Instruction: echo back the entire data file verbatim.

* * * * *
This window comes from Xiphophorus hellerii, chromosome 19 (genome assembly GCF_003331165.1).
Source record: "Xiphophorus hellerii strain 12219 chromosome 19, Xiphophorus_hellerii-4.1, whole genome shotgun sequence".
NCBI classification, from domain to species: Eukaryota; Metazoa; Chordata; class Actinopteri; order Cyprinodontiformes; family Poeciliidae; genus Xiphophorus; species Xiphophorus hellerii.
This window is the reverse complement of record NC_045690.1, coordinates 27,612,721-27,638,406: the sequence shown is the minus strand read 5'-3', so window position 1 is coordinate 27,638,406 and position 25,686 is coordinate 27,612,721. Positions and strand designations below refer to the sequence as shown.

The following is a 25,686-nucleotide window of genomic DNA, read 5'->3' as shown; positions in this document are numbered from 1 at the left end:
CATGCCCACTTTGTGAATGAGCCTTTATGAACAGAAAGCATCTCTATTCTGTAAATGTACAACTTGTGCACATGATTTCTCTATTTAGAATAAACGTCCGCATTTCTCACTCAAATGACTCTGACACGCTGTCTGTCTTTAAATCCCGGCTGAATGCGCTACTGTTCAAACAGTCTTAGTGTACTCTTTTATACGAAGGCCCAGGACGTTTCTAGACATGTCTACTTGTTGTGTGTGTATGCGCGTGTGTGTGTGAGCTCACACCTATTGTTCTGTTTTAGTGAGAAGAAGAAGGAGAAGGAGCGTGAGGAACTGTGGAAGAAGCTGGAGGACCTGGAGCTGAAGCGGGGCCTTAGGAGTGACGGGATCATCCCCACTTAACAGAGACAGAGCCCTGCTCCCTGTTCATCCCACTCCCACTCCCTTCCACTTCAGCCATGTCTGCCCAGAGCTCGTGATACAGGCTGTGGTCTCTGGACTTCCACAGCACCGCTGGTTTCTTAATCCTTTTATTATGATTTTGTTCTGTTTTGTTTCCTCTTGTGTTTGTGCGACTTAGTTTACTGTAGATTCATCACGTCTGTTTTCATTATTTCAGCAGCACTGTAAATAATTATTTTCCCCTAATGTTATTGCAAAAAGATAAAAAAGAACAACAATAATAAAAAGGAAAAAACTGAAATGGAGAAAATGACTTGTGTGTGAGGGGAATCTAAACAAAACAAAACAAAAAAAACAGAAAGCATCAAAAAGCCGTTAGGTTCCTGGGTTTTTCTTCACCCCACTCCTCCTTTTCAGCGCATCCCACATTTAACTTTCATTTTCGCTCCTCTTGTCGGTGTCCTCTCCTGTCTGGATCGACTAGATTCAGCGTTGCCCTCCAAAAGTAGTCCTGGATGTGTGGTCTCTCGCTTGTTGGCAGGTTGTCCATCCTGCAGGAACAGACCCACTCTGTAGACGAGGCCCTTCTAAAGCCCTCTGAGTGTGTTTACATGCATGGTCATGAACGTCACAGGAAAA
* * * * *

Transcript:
This window comes from Xiphophorus hellerii, chromosome 19 (genome assembly GCF_003331165.1).
Source record: "Xiphophorus hellerii strain 12219 chromosome 19, Xiphophorus_hellerii-4.1, whole genome shotgun sequence".
NCBI classification, from domain to species: Eukaryota; Metazoa; Chordata; class Actinopteri; order Cyprinodontiformes; family Poeciliidae; genus Xiphophorus; species Xiphophorus hellerii.
This window is the reverse complement of record NC_045690.1, coordinates 27,612,721-27,638,406: the sequence shown is the minus strand read 5'-3', so window position 1 is coordinate 27,638,406 and position 25,686 is coordinate 27,612,721. Positions and strand designations below refer to the sequence as shown.

The following is a 25,686-nucleotide window of genomic DNA, read 5'->3' as shown; positions in this document are numbered from 1 at the left end:
CATGCCCACTTTGTGAATGAGCCTTTATGAACAGAAAGCATCTCTATTCTGTAAATGTACAACTTGTGCACATGATTTCTCTATTTAGAATAAACGTCCGCATTTCTCACTCAAATGACTCTGACACGCTGTCTGTCTTTAAATCCCGGCTGAATGCGCTACTGTTCAAACAGTCTTAGTGTACTCTTTTATACGAAGGCCCAGGACGTTTCTAGACATGTCTACTTGTTGTGTGTGTATGCGCGTGTGTGTGTGAGCTCACACCTATTGTTCTGTTTTAGTGAGAAGAAGAAGGAGAAGGAGCGTGAGGAACTGTGGAAGAAGCTGGAGGACCTGGAGCTGAAGCGGGGCCTTAGGAGTGACGGGATCATCCCCACTTAACAGAGACAGAGCCCTGCTCCCTGTTCATCCCACTCCCACTCCCTTCCACTTCAGCCATGTCTGCCCAGAGCTCGTGATACAGGCTGTGGTCTCTGGACTTCCACAGCACCGCTGGTTTCTTAATCCTTTTATTATGATTTTGTTCTGTTTTGTTTCCTCTTGTGTTTGTGCGACTTAGTTTACTGTAGATTCATCACGTCTGTTTTCATTATTTCAGCAGCACTGTAAATAATTATTTTCCCCTAATGTTATTGCAAAAAGATAAAAAAGAACAACAATAATAAAAAGGAAAAAACTGAAATGGAGAAAATGACTTGTGTGTGAGGGGAATCTAAACAAAACAAAACAAAAAAAACAGAAAGCATCAAAAAGCCGTTAGGTTCCTGGGTTTTTCTTCACCCCACTCCTCCTTTTCAGCGCATCCCACATTTAACTTTCATTTTCGCTCCTCTTGTCGGTGTCCTCTCCTGTCTGGATCGACTAGATTCAGCGTTGCCCTCCAAAAGTAGTCCTGGATGTGTGGTCTCTCGCTTGTTGGCAGGTTGTCCATCCTGCAGGAACAGACCCACTCTGTAGACGAGGCCCTTCTAAAGCCCTCTGAGTGTGTTTACATGCATGGTCATGAACGTCACAGGAAAA